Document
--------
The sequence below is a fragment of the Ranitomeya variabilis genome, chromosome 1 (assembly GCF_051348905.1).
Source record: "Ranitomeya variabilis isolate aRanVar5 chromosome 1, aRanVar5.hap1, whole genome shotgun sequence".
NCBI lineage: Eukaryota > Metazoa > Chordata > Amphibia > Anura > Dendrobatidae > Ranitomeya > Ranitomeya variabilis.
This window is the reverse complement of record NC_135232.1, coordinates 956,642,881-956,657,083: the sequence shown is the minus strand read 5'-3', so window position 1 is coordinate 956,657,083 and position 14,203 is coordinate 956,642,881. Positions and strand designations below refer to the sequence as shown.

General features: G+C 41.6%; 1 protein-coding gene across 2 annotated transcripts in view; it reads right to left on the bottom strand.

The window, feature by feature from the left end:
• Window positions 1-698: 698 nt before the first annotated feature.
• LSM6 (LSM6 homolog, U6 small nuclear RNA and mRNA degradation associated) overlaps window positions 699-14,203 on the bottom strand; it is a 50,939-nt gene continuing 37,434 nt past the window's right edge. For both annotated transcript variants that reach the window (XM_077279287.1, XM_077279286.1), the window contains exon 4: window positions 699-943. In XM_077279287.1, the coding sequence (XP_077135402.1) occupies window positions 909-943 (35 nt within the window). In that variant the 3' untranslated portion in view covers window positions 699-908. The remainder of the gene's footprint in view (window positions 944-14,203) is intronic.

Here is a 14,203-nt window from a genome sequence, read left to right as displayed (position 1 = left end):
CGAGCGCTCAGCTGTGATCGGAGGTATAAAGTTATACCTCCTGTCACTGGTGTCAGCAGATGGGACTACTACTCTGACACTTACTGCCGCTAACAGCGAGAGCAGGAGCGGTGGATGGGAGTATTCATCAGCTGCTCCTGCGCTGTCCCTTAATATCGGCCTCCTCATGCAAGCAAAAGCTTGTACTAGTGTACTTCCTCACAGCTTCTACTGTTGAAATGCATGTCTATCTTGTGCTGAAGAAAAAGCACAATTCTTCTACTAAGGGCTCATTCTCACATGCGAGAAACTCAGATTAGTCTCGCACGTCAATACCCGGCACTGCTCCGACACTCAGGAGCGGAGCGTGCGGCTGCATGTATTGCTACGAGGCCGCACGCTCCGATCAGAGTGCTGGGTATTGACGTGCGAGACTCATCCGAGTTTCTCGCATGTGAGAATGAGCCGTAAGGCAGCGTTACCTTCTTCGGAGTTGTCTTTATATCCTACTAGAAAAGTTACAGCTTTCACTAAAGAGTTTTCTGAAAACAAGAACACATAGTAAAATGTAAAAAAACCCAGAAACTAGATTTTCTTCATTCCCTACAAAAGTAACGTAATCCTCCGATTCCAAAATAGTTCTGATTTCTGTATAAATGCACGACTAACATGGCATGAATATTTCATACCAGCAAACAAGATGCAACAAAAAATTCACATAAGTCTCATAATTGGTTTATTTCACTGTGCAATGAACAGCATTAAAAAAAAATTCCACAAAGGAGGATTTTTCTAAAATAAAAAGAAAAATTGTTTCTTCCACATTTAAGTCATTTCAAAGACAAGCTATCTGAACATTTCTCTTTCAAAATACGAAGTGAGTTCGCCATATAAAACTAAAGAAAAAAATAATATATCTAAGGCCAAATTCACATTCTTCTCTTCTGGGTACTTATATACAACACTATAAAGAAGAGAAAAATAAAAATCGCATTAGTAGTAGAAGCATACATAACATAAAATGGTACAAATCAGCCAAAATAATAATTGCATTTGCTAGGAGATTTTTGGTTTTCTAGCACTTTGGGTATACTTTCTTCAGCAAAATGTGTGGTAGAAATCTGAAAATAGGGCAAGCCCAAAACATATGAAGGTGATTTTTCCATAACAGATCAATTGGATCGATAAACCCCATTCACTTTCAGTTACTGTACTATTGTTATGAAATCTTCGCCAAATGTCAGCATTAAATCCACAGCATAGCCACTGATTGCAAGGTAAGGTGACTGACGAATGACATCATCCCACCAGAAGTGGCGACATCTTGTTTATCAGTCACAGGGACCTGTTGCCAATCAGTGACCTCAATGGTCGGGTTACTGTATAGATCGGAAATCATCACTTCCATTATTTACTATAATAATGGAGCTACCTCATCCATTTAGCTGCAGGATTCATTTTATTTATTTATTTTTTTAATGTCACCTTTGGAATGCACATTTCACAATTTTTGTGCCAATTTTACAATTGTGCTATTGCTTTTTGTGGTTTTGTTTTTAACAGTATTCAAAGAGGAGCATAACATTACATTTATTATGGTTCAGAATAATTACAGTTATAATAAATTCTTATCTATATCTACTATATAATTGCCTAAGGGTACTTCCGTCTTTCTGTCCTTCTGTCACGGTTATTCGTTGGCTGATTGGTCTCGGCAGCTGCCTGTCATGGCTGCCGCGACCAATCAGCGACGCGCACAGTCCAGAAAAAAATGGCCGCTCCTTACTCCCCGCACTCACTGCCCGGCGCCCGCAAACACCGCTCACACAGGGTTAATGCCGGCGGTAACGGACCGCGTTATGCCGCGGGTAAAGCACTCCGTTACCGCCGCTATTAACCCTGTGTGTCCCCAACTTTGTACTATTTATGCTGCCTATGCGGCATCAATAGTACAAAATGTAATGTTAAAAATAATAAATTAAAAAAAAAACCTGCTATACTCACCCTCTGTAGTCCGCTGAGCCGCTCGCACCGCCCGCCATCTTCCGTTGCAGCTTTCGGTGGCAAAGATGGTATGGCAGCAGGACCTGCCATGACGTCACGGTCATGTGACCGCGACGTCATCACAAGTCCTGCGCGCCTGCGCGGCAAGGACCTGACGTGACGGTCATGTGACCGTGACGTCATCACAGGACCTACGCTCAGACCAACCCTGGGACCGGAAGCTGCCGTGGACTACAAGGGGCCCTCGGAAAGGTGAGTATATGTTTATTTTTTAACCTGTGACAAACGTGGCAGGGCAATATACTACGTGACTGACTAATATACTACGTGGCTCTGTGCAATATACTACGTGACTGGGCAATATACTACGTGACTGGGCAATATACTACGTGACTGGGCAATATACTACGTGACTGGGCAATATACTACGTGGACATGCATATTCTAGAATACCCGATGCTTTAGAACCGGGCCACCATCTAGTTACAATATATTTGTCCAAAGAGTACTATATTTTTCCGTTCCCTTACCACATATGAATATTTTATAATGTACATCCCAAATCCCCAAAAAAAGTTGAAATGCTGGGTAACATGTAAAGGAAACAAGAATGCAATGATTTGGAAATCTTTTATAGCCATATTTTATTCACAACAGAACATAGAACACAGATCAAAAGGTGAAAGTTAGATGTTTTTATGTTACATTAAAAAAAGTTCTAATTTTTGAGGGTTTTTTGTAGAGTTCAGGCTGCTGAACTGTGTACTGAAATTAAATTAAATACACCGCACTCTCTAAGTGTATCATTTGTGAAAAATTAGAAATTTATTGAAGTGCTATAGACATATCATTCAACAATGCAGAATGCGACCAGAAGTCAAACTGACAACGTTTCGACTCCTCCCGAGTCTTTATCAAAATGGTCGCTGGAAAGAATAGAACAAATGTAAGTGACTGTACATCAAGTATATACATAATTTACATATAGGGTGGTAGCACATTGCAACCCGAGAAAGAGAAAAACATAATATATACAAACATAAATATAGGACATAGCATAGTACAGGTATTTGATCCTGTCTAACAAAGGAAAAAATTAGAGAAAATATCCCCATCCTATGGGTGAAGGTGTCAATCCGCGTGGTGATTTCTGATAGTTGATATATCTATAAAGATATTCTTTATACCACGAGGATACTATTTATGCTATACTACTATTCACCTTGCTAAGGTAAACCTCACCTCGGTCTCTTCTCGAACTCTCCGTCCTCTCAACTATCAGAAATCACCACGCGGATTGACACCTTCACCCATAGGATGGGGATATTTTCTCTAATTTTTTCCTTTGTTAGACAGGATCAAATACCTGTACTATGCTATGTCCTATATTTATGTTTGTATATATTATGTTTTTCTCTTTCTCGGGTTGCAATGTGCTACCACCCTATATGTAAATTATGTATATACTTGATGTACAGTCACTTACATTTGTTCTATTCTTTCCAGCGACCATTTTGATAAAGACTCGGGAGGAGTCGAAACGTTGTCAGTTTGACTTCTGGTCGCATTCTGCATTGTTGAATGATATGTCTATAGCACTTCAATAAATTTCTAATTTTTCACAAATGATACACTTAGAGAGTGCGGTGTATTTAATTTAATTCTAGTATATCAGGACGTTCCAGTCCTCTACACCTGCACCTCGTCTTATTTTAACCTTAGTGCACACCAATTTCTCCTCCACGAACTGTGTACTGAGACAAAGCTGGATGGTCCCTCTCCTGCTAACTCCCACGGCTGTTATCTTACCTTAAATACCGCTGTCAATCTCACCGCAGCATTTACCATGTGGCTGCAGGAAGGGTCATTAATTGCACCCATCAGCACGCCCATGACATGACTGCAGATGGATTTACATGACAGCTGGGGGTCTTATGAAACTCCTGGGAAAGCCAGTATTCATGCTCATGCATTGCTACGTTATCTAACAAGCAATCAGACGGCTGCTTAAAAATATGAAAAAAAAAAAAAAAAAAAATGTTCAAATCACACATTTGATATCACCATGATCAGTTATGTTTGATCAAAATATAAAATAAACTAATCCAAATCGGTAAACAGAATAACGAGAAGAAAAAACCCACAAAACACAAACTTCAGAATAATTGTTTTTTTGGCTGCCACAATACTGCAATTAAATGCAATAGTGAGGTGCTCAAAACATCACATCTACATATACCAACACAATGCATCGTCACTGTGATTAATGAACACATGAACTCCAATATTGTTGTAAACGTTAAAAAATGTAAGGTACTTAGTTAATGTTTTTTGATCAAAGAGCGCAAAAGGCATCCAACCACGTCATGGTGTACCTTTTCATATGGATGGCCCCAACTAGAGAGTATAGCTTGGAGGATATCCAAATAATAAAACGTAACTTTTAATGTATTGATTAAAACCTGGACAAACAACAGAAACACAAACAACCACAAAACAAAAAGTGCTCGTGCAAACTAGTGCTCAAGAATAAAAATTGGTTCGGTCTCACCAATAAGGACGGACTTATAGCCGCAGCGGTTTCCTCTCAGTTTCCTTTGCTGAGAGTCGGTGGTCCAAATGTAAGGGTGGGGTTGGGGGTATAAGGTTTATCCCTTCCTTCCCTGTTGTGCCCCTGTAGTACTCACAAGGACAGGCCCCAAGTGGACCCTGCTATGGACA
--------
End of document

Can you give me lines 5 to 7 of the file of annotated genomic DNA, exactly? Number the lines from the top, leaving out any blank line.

General features: G+C 41.6%; 1 protein-coding gene across 2 annotated transcripts in view; it reads right to left on the bottom strand.

The window, feature by feature from the left end:
• Window positions 1-698: 698 nt before the first annotated feature.